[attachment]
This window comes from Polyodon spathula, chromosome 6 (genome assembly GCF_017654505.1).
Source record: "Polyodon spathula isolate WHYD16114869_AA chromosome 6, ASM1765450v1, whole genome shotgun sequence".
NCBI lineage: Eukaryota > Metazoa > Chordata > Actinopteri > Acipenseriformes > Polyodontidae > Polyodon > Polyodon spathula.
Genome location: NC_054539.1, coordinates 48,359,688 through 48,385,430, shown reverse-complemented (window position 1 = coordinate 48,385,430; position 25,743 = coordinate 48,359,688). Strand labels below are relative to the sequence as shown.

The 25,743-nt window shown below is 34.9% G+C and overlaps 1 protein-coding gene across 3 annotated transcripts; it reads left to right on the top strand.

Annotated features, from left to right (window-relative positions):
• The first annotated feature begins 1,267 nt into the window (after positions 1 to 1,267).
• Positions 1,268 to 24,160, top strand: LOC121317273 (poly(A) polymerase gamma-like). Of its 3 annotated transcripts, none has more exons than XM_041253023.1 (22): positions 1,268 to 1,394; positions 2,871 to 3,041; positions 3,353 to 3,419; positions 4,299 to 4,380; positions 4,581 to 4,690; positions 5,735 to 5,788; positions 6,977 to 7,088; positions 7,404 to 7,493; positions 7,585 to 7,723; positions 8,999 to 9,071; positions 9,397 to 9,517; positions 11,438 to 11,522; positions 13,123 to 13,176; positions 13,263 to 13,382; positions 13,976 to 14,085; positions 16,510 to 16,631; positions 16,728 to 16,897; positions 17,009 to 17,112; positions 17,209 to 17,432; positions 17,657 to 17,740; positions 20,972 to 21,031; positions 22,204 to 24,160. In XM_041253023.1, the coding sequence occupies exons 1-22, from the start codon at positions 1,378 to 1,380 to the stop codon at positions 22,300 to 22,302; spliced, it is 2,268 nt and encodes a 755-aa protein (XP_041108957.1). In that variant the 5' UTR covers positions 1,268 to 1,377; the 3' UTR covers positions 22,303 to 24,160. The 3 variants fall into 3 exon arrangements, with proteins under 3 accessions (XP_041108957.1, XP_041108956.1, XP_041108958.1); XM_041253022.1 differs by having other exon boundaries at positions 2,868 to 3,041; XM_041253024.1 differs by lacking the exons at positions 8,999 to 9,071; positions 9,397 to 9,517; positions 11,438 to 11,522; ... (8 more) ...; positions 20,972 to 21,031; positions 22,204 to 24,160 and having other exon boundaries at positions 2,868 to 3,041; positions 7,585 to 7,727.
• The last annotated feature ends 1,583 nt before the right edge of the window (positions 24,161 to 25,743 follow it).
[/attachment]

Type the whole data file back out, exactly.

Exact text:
This window comes from Polyodon spathula, chromosome 6 (genome assembly GCF_017654505.1).
Source record: "Polyodon spathula isolate WHYD16114869_AA chromosome 6, ASM1765450v1, whole genome shotgun sequence".
NCBI lineage: Eukaryota > Metazoa > Chordata > Actinopteri > Acipenseriformes > Polyodontidae > Polyodon > Polyodon spathula.
Genome location: NC_054539.1, coordinates 48,359,688 through 48,385,430, shown reverse-complemented (window position 1 = coordinate 48,385,430; position 25,743 = coordinate 48,359,688). Strand labels below are relative to the sequence as shown.

The 25,743-nt window shown below is 34.9% G+C and overlaps 1 protein-coding gene across 3 annotated transcripts; it reads left to right on the top strand.

Annotated features, from left to right (window-relative positions):
• The first annotated feature begins 1,267 nt into the window (after positions 1 to 1,267).
• Positions 1,268 to 24,160, top strand: LOC121317273 (poly(A) polymerase gamma-like). Of its 3 annotated transcripts, none has more exons than XM_041253023.1 (22): positions 1,268 to 1,394; positions 2,871 to 3,041; positions 3,353 to 3,419; positions 4,299 to 4,380; positions 4,581 to 4,690; positions 5,735 to 5,788; positions 6,977 to 7,088; positions 7,404 to 7,493; positions 7,585 to 7,723; positions 8,999 to 9,071; positions 9,397 to 9,517; positions 11,438 to 11,522; positions 13,123 to 13,176; positions 13,263 to 13,382; positions 13,976 to 14,085; positions 16,510 to 16,631; positions 16,728 to 16,897; positions 17,009 to 17,112; positions 17,209 to 17,432; positions 17,657 to 17,740; positions 20,972 to 21,031; positions 22,204 to 24,160. In XM_041253023.1, the coding sequence occupies exons 1-22, from the start codon at positions 1,378 to 1,380 to the stop codon at positions 22,300 to 22,302; spliced, it is 2,268 nt and encodes a 755-aa protein (XP_041108957.1). In that variant the 5' UTR covers positions 1,268 to 1,377; the 3' UTR covers positions 22,303 to 24,160. The 3 variants fall into 3 exon arrangements, with proteins under 3 accessions (XP_041108957.1, XP_041108956.1, XP_041108958.1); XM_041253022.1 differs by having other exon boundaries at positions 2,868 to 3,041; XM_041253024.1 differs by lacking the exons at positions 8,999 to 9,071; positions 9,397 to 9,517; positions 11,438 to 11,522; ... (8 more) ...; positions 20,972 to 21,031; positions 22,204 to 24,160 and having other exon boundaries at positions 2,868 to 3,041; positions 7,585 to 7,727.
• The last annotated feature ends 1,583 nt before the right edge of the window (positions 24,161 to 25,743 follow it).